Groundsel discoveries

We have good numbers of Slender Groundsels (Senecio phelleus) flowering in our bush at the moment. These delicate daisies have a rosette of dark green leaves with purple undersides and tall stems, also with a few green/purple leaves, and tiny daisy flowers on top. Flowers that look like they should open more, but never do.

Slender Groundsel (Senecio phelleus)

Slender Groundsel

Many plants are both currently flowering and setting seed. They are quite beautiful when setting seed.

Slender Groundsel (Senecio phelleus)

Slender Groundsel setting seed.

Slender Groundsel (Senecio phelleus)

Groundsel seed and a little dew

I’ve often been curious about what pollinates these tiny daisies and this season have seen some of the many hoverflies visiting them, but have not been able to photograph them in this act. Whilst I was looking at one plant, I thought an ant might be doing some pollen collection, but she had other things on her mind.

Ant "milking" aphid

Ant munching on an aphid

To my surprise she was busy eating an aphid. As I looked at other flowers on the same plant, I discovered that she had quite a smorgasboard of them!

Aphids on Groundsel

Aphids on Slender Groundsel

Most of them were black, but for one tiny red one. Was this a different species or just a variant of the same?

Aphids on Groundsel

Standing out from the crowd.

I also found on the same plant a tiny gnat, who didn’t seem interested in the aphids, but I couldn’t tell if it wanted to get pollen or stick a proboscis into the plant.

Gnat on groundsel

Gnat on Slender Groundsel

It’s also a big time of year for Bluebells – Wahlenbergia sp. Also a hit with the hoverflies it seems.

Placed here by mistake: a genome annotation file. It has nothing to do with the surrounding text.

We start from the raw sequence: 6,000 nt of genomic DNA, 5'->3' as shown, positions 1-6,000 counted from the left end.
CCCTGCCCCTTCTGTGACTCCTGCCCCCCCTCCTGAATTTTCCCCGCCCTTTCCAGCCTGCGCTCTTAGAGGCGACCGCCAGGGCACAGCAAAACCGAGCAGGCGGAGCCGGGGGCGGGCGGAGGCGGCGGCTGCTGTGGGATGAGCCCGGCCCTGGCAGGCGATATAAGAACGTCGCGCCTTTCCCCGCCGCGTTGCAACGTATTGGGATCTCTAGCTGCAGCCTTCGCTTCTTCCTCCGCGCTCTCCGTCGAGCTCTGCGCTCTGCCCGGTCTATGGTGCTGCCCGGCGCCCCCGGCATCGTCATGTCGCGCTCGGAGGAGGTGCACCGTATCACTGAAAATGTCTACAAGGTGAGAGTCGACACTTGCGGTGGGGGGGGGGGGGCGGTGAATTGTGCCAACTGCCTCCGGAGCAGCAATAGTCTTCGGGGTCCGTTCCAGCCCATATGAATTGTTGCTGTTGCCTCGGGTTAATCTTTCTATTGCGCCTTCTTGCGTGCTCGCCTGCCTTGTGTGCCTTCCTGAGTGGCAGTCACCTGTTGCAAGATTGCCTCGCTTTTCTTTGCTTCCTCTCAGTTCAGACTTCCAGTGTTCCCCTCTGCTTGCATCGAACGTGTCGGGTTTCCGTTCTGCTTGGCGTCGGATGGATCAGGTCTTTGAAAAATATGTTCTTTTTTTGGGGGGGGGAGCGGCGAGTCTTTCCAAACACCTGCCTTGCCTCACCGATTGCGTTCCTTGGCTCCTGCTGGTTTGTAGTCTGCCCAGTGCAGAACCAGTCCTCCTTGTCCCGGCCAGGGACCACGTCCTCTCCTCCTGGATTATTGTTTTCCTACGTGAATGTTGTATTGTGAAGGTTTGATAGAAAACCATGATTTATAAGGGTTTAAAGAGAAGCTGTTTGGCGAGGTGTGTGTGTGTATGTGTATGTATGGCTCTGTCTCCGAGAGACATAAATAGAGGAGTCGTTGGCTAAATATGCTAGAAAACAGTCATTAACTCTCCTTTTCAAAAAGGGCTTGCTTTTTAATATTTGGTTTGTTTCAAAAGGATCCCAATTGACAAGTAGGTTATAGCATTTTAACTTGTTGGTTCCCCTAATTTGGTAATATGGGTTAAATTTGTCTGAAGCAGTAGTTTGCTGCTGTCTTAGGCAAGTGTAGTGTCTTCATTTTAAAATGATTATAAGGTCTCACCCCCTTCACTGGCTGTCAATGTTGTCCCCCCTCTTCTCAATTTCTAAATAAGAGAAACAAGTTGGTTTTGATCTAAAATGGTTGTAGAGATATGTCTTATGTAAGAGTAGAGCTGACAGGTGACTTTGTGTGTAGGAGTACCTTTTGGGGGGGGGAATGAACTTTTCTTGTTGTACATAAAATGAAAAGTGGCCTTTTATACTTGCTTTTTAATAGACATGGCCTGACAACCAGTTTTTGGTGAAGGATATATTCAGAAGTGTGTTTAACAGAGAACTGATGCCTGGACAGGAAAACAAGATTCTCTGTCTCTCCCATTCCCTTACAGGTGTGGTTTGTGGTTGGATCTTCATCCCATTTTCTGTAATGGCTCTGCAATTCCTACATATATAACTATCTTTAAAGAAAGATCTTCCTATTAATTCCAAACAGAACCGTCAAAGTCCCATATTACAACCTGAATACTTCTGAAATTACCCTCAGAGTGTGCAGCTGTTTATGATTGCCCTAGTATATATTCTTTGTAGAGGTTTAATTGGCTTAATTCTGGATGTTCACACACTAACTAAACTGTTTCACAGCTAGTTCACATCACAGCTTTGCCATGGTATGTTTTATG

Hoverfly

Hoverfly taking the offerings of a Bluebell

Hoverfly

And off to the next one!

The Secret Life of Mistletoe

The Secret Life of Mistletoe – a presentation on Thursday 21 November at Newstead Community Centre, 8pm … All welcome (A gold coin donation would be appreciated)

David M. Watson is Professor of Ecology at Charles Sturt University and an international expert of mistletoes. In addition to the ecology of parasitic plants, his research focuses on large-scale connectivity conservation and developing innovative approaches to biodiversity monitoring and measuring ecosystem health.

Newstead Landcare Group is delighted that Prof. Watson is coming to Newstead to present a talk on this enigmatic group of plants. Lacking roots, depending on other plants for their survival and relying on animals for dispersal, mistletoes have inspired a range of beliefs throughout the world. Some people regard them as magical, endowed with special powers; others as destructive weeds that devalue native habitats. In his talk David will review two decades of his research on these plants and share his emerging view of these plants as beautiful native wildflowers that support wildlife and boost productivity.

Prof. Watson will have copies of his book for sale at the event, “Mistletoes of Southern Australia” published by CSIRO. It is the definitive illustrated guide to all 47 species of mistletoe found in southern Australia. This new edition consolidates current knowledge about the natural history, distribution, biology, ecology and management of mistletoes in one convenient source. Illustrated with beautiful paintings as well as photographs of mistletoes and the animals that depend on them.

Eastern Spinebill on Box Mistletoe, photographed by Prof. David Watson

Amyema linophylla (Buloke Mistletoe) photographed by Prof David Watson.

A work of art … in the making

I’ve noticed that Grey Fantails are particularly numerous around Newstead this spring. I wonder if dry spring conditions in the bush have encouraged them into local gardens for breeding.

A delightful species, constantly on the move in search of insects, they are just as industrious when nest-building. Their nest is fashioned almost entirely from cobwebs and when complete is a true ‘work of art’. The nest below is currently under construction beneath a Wisteria vine in a local garden. It’s about half finished – the final structure of the bowl will be about twice the current height and a ‘wine glass’ stem will most likely be added to the base.

Grey Fantail (nest building), Newstead, 14th November 2019